1. Design and Engineering:
We recommend that when shopping for a log home company, they offer in-house drafting, design and engineering services. These important services offer you assurance that all the components of your log home will work properly together reducing the risk of structural issues down the road. Think of your custom log home as a “system”, with all those parts working in concert together. Expert design and engineering, combined with a builder that is skilled in log home construction will result in a quality built custom home that will be free of issues.
2. Square Feet:
Determining the overall size of your log home can be a challenging task. Our advice is design room by room using your current home as a guide. Here are some things to think about:
- Rooms...how many bedrooms do you need now, plus how many in the future? What size works with your furniture, are you planning on downsizing for this new home?
- Too many hallways? Hallways can waste space and take up room in your design that could be living space. Are there ways to change the design to increase living space while allowing easy access to rooms?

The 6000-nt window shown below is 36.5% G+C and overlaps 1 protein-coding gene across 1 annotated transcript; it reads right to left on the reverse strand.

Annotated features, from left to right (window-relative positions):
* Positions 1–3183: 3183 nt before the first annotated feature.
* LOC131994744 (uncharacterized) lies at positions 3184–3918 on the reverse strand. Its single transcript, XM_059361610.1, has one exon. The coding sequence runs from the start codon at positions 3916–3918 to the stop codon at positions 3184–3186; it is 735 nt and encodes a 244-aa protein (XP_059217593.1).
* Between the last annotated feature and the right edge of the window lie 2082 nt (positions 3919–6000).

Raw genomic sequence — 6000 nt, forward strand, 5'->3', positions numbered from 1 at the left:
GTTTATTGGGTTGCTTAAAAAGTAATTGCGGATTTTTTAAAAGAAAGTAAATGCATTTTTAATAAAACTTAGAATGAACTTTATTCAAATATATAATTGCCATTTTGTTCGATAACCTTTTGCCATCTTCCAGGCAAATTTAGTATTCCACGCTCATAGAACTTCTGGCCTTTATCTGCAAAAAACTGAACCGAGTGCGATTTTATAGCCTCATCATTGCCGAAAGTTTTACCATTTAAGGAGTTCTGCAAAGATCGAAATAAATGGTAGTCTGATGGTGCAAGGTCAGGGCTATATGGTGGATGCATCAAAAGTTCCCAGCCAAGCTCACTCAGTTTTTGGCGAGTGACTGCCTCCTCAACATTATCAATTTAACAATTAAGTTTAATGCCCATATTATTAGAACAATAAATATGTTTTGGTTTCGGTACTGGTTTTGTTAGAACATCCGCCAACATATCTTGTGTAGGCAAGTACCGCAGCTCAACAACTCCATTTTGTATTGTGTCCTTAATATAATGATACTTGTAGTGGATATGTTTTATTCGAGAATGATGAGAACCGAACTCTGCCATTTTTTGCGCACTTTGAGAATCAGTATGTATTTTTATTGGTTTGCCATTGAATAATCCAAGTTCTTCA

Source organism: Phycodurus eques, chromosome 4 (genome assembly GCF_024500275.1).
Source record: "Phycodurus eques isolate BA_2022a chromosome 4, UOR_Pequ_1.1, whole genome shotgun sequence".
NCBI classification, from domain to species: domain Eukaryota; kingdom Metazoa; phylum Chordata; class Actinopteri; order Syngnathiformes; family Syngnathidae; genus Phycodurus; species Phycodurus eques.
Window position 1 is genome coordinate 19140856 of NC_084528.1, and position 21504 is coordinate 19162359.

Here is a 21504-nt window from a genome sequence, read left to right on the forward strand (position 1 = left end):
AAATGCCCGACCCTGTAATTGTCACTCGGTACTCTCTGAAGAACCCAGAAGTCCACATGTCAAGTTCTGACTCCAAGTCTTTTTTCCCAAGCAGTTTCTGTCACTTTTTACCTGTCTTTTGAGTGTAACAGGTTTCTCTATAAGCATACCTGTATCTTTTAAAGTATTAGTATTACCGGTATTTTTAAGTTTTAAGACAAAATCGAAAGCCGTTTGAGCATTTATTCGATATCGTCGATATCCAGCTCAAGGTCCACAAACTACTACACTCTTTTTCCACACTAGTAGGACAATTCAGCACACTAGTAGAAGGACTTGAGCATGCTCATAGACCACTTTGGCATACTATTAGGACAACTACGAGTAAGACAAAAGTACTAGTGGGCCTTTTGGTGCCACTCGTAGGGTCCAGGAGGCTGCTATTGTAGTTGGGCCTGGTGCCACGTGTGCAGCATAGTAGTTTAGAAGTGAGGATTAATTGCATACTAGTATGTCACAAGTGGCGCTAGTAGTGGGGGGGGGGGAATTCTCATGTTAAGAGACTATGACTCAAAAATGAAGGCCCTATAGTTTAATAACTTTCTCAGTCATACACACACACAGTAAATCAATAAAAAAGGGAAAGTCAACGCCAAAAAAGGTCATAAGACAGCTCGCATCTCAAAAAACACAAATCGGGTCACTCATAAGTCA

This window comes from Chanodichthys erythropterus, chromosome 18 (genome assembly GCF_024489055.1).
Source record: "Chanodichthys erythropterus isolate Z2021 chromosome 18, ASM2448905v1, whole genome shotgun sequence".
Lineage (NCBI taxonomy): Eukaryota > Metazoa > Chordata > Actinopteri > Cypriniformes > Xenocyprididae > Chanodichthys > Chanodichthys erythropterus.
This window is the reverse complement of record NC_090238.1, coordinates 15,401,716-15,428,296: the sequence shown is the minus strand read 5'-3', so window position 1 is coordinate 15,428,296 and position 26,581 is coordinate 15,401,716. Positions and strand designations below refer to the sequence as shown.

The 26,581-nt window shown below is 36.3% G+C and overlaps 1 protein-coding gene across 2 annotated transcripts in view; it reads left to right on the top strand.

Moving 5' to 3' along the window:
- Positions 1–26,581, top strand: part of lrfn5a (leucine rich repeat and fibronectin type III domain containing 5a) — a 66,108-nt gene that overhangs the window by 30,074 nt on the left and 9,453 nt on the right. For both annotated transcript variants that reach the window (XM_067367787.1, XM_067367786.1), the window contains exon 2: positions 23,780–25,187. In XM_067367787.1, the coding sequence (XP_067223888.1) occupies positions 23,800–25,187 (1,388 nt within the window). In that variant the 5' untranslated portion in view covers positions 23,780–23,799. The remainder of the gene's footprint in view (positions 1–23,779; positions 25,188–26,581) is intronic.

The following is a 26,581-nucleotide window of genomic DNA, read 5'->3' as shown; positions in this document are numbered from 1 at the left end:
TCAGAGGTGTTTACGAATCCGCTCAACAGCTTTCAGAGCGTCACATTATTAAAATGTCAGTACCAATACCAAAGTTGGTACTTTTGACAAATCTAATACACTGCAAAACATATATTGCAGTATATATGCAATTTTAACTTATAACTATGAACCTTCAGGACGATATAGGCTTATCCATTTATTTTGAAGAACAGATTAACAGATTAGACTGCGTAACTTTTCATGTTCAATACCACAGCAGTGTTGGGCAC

- Traffic flow. There are simple rules of thumb when looking at the flow in your new log home design. Entry ways, landings or hallways ideally should be at least 4 feet wide. Walking pathways through rooms should be at least 3 feet and have multiple access points.
- Schedule with your log home dealer of choice to visit their model home, current projects for finished log homes to get an idea of room sizes and scale. This will be a valuable experience for you and help you make the right choices for room dimensions.
- Smaller maybe smarter? The trend is to build smaller and use the space more efficiently and really invest those hard earned dollars towards upgrades such as elaborate fireplaces, flat screen TVs, custom built-ins and woodwork, high end cabinets, flooring, etc.